Then came the COVID pandemic. Rosanne didn’t have a job and she wasn’t able to go to AA meetings in person. Many of her friends got sick and died; some relapsed and some committed suicide. Rosanne managed to stay sober but she was stuck at home, bickering with her mother. She had nothing but time on her hands.
And then came Trump. As was often the case with all sorts of things, Trump danced around the Q-Anon phenomenon. At a town hall, he was asked if he condemned Q-Anon. He answered that he didn’t know much about it. When the reporter challenged him and said that he knew enough, he repeated that he didn’t really know much. But he said: “What I do hear is that they are very strong against pedophilia and I agree with that.” In Q-Anon circles, this led to a deeply held belief that Trump had a secret plan to undo the Hollywood/Democratic Party’s child trafficking conspiracy. But first he had to be re-elected. Q-Anon adherents embraced the necessity of re-electing him–so the children could be saved.
Rosanne quickly joined in the support for Trump and began sending numerous messages to her family about the campaign. Blair, the family liberal, finally wrote to her: “Quit sending me all this shit.” Blair told Lonna that she was really worried about what was going on. Lonna’s initial response was to say that Rosanne was just being passionate and it was good that she was passionate about something. Eventually, though, Lonna decided to talk to Rosanne about Blair’s concerns. Rosanne refused to listen, walked out of the room and slammed the door. When Lonna tried to talk to her through the door, Rosanne said, “Fuck you!” and called her the “c-word”. When she got to her car, Lonna started crying. This was only the second time in their lives that Rosanne had called her the “c-word”. The other time was in 2010 and that was because Rosanne was high. Lonna began thinking that Rosanne had exchanged one addiction for another.
As the election approached, Rosanne applied for the restoration of her right to vote after her probation expired. She took care of all the paperwork and was really happy about being able to vote. When the election results came in, she was distraught. She was of course not alone and Georgia quickly became the center of the national Trump campaign’s efforts to reverse the election results by alleging massive fraud. Put simply, that’s why Rosanne went to Washington.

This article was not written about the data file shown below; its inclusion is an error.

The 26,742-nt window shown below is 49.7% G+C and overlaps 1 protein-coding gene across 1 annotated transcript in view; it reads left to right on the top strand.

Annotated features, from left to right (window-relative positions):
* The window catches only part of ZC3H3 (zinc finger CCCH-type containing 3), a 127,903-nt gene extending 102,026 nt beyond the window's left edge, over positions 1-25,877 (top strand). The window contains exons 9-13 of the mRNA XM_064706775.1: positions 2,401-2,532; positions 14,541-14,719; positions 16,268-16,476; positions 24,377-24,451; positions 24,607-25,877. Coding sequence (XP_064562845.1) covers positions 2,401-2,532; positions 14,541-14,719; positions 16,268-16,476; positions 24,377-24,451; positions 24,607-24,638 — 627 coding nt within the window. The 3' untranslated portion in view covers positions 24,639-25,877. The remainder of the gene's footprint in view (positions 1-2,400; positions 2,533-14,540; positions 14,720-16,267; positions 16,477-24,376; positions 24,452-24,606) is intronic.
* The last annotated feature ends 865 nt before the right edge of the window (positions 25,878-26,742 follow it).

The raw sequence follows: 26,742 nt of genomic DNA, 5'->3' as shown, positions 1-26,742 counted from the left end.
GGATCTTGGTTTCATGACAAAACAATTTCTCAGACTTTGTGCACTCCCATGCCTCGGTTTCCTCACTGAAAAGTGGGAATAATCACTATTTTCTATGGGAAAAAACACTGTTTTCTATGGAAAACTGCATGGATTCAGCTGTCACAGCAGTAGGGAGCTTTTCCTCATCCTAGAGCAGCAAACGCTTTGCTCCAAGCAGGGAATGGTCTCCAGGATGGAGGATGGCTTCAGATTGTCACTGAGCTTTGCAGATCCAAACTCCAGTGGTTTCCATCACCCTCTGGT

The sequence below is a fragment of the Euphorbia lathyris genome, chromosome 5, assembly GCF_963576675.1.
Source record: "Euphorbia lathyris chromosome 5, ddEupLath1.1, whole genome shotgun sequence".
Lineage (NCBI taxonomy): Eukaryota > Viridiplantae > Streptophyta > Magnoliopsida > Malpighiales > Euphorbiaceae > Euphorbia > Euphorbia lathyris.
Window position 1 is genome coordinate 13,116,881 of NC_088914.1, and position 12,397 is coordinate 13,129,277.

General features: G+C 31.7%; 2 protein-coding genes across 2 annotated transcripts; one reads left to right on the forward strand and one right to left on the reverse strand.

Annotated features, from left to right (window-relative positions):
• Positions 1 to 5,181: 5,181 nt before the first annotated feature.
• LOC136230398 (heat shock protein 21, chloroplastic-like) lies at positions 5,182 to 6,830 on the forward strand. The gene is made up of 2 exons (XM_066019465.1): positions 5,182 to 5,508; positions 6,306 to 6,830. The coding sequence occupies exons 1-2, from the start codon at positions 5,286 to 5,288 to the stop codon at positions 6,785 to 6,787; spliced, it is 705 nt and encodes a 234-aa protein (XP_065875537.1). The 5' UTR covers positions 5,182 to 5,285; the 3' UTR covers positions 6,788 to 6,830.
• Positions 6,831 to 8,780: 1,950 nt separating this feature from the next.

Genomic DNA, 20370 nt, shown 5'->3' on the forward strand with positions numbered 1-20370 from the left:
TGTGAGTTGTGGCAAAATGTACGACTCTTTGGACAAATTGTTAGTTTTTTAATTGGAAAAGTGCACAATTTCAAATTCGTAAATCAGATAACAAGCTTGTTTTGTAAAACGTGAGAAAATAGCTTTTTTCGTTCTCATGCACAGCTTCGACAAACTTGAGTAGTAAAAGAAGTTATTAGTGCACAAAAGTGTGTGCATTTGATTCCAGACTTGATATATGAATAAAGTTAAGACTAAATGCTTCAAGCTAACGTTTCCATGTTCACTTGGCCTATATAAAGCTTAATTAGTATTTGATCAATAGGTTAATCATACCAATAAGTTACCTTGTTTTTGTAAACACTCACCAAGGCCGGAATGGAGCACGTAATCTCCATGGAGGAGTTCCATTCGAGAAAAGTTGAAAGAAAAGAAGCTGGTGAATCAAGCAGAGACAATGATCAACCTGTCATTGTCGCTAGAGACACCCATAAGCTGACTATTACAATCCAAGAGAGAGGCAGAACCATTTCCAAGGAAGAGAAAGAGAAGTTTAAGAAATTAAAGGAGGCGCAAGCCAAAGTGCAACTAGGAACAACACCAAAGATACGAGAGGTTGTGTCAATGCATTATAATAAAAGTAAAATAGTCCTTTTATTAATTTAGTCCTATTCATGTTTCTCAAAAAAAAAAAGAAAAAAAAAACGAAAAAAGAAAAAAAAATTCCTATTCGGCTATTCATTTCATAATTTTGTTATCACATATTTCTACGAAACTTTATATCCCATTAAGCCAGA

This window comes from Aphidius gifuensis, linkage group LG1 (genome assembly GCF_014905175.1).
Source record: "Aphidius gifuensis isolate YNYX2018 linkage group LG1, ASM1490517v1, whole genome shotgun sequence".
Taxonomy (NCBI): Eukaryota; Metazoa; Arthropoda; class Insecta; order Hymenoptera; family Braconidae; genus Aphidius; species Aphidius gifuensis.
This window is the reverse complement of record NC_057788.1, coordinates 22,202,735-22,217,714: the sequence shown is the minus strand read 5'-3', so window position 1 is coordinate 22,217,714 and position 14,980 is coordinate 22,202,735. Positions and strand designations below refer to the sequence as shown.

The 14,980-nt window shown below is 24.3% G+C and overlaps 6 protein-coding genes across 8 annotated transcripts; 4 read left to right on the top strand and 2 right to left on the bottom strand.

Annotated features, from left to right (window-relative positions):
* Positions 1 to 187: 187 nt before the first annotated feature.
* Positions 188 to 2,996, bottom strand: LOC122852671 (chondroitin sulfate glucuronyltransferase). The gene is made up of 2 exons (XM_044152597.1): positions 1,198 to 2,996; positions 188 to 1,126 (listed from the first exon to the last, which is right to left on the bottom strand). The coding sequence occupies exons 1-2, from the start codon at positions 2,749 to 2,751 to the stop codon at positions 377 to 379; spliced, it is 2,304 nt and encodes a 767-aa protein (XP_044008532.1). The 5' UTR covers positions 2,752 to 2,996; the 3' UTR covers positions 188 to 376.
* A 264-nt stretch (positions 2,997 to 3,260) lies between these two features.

A Debated Cause of Death
In early April, Lonna received a phone call from the DC Medical Examiner’s Office that confirmed their finding that the cause of Rosanne’s death was “acute amphetamine intoxication” (an overdose) and not any of the events that had transpired outside the Capitol. The autopsy report did not mention that Rosanne had been using Adderall for ten years. Adderall is a prescribed drug for ADHD; it’s in the same family as methamphetamine. The implication that Rosanne had died from an overdose added another layer of grief to the family’s pain. Cheryl, Rosanne’s mother, pleaded with the medical examiner to say that the drug had been a prescription. The examiner’s office wouldn’t budge.
The police detective who had informed Rosanne’s mother about her death had also called Lonna in early January. He claimed that Rosanne had died of a fentanyl overdose and there was no need to investigate the event further. But Lonna was convinced that they had jumped to a conclusion—based on what they knew about Rosanne’s drug history. She scoured the autopsy report and learned the meaning of all its technical terms and found lots of inconsistencies. She knew that Rosanne would still be alive if she had taken her meds and had not wound up on the bottom of a pile of people. But there was nothing in the report about that. The meds in her system might have played a part but that was not the whole story. She said, “I am not letting my sister go down like that.”
The MSNBC crew contacted two experts to obtain their views of the autopsy report. It was a split decision. They agreed that the report was thorough but disagreed on the cause of death. One endorsed the Medical Examiner’s conclusion that it was “amphetamine intoxication.” She thought that the level of amphetamines in Rosanne’s body was lethal and that it, in combination with Rosanne’s high blood pressure in an admittedly stressful situation, triggered irregular heart activity and caused her death. There was no evidence of substantial trauma—the doctor pointed out that you can’t get injuries after you’ve died. When Rosanne was trampled underneath the crowd, she was likely already dead. The other thought, on the other hand, that the level of amphetamines was quite low and that the cause of death was asphyxiation (lack of oxygen) from trampling. Interestingly, no mention was made of the various gases that had filled the air. When pressed about the difference of opinion, one of them said that some autopsies are cut and dried while others are topics of heated debate among forensic specialists. She acknowledged that: “Figuring out how someone died is almost impossible!” It seems like that may very well be true for causes beyond the physiological. Lonna’s view was that she wished that the report had just concluded that the cause of death was “undetermined rather than this bullshit.”